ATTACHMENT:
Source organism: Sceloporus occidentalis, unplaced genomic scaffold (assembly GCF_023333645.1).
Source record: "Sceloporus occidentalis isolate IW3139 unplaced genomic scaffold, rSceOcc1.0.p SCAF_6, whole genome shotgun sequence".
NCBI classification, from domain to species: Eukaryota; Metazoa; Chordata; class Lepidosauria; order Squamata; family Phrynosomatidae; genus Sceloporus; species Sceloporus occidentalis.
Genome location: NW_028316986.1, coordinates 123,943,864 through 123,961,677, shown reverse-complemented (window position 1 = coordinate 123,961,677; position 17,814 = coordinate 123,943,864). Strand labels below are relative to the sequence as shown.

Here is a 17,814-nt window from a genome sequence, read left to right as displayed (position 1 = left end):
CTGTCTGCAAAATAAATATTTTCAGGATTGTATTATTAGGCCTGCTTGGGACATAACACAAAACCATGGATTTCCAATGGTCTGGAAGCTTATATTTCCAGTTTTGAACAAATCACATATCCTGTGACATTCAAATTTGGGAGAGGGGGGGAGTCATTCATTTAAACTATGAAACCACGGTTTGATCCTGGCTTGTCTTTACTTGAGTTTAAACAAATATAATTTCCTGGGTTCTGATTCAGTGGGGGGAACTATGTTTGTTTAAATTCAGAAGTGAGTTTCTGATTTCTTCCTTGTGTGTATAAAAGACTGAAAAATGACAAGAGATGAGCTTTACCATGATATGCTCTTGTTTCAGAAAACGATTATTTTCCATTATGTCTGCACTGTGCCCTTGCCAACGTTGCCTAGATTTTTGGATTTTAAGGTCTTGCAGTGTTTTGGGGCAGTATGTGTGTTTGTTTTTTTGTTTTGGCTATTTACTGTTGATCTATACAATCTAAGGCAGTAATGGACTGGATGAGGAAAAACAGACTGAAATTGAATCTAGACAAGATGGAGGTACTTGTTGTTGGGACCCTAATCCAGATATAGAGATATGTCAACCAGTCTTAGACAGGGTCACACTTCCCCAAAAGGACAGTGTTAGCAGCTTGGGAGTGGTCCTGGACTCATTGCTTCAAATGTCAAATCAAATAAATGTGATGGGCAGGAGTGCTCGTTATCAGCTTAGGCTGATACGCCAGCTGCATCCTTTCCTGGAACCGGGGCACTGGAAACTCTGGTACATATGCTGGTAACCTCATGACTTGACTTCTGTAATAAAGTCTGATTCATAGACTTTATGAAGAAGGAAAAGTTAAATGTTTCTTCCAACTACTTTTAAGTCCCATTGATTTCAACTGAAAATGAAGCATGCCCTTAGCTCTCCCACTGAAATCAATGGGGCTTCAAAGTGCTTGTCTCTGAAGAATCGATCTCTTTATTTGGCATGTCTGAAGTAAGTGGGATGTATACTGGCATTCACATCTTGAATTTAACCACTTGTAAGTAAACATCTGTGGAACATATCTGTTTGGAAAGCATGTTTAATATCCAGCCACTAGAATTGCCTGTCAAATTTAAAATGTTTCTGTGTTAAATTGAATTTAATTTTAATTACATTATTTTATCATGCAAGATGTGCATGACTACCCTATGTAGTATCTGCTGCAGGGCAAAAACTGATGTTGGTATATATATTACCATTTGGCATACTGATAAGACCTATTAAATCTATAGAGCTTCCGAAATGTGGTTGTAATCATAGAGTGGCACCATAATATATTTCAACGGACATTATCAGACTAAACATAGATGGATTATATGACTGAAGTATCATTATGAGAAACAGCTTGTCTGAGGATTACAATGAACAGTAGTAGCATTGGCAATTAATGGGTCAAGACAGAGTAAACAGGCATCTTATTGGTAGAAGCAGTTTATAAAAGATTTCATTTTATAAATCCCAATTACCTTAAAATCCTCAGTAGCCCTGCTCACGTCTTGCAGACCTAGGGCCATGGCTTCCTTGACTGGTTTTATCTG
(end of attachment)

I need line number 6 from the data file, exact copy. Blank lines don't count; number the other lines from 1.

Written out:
CTGTCTGCAAAATAAATATTTTCAGGATTGTATTATTAGGCCTGCTTGGGACATAACACAAAACCATGGATTTCCAATGGTCTGGAAGCTTATATTTCCAGTTTTGAACAAATCACATATCCTGTGACATTCAAATTTGGGAGAGGGGGGGAGTCATTCATTTAAACTATGAAACCACGGTTTGATCCTGGCTTGTCTTTACTTGAGTTTAAACAAATATAATTTCCTGGGTTCTGATTCAGTGGGGGGAACTATGTTTGTTTAAATTCAGAAGTGAGTTTCTGATTTCTTCCTTGTGTGTATAAAAGACTGAAAAATGACAAGAGATGAGCTTTACCATGATATGCTCTTGTTTCAGAAAACGATTATTTTCCATTATGTCTGCACTGTGCCCTTGCCAACGTTGCCTAGATTTTTGGATTTTAAGGTCTTGCAGTGTTTTGGGGCAGTATGTGTGTTTGTTTTTTTGTTTTGGCTATTTACTGTTGATCTATACAATCTAAGGCAGTAATGGACTGGATGAGGAAAAACAGACTGAAATTGAATCTAGACAAGATGGAGGTACTTGTTGTTGGGACCCTAATCCAGATATAGAGATATGTCAACCAGTCTTAGACAGGGTCACACTTCCCCAAAAGGACAGTGTTAGCAGCTTGGGAGTGGTCCTGGACTCATTGCTTCAAATGTCAAATCAAATAAATGTGATGGGCAGGAGTGCTCGTTATCAGCTTAGGCTGATACGCCAGCTGCATCCTTTCCTGGAACCGGGGCACTGGAAACTCTGGTACATATGCTGGTAACCTCATGACTTGACTTCTGTAATAAAGTCTGATTCATAGACTTTATGAAGAAGGAAAAGTTAAATGTTTCTTCCAACTACTTTTAAGTCCCATTGATTTCAACTGAAAATGAAGCATGCCCTTAGCTCTCCCACTGAAATCAATGGGGCTTCAAAGTGCTTGTCTCTGAAGAATCGATCTCTTTATTTGGCATGTCTGAAGTAAGTGGGATGTATACTGGCATTCACATCTTGAATTTAACCACTTGTAAGTAAACATCTGTGGAACATATCTGTTTGGAAAGCATGTTTAATATCCAGCCACTAGAATTGCCTGTCAAATTTAAAATGTTTCTGTGTTAAATTGAATTTAATTTTAATTACATTATTTTATCATGCAAGATGTGCATGACTACCCTATGTAGTATCTGCTGCAGGGCAAAAACTGATGTTGGTATATATATTACCATTTGGCATACTGATAAGACCTATTAAATCTATAGAGCTTCCGAAATGTGGTTGTAATCATAGAGTGGCACCATAATATATTTCAACGGACATTATCAGACTAAACATAGATGGATTATATGACTGAAGTATCATTATGAGAAACAGCTTGTCTGAGGATTACAATGAACAGTAGTAGCATTGGCAATTAATGGGTCAAGACAGAGTAAACAGGCATCTTATTGGTAGAAGCAGTTTATAAAAGATTTCATTTTATAAATCCCAATTACCTTAAAATCCTCAGTAGCCCTGCTCACGTCTTGCAGACCTAGGGCCATGGCTTCCTTGACTGGTTTTATCTG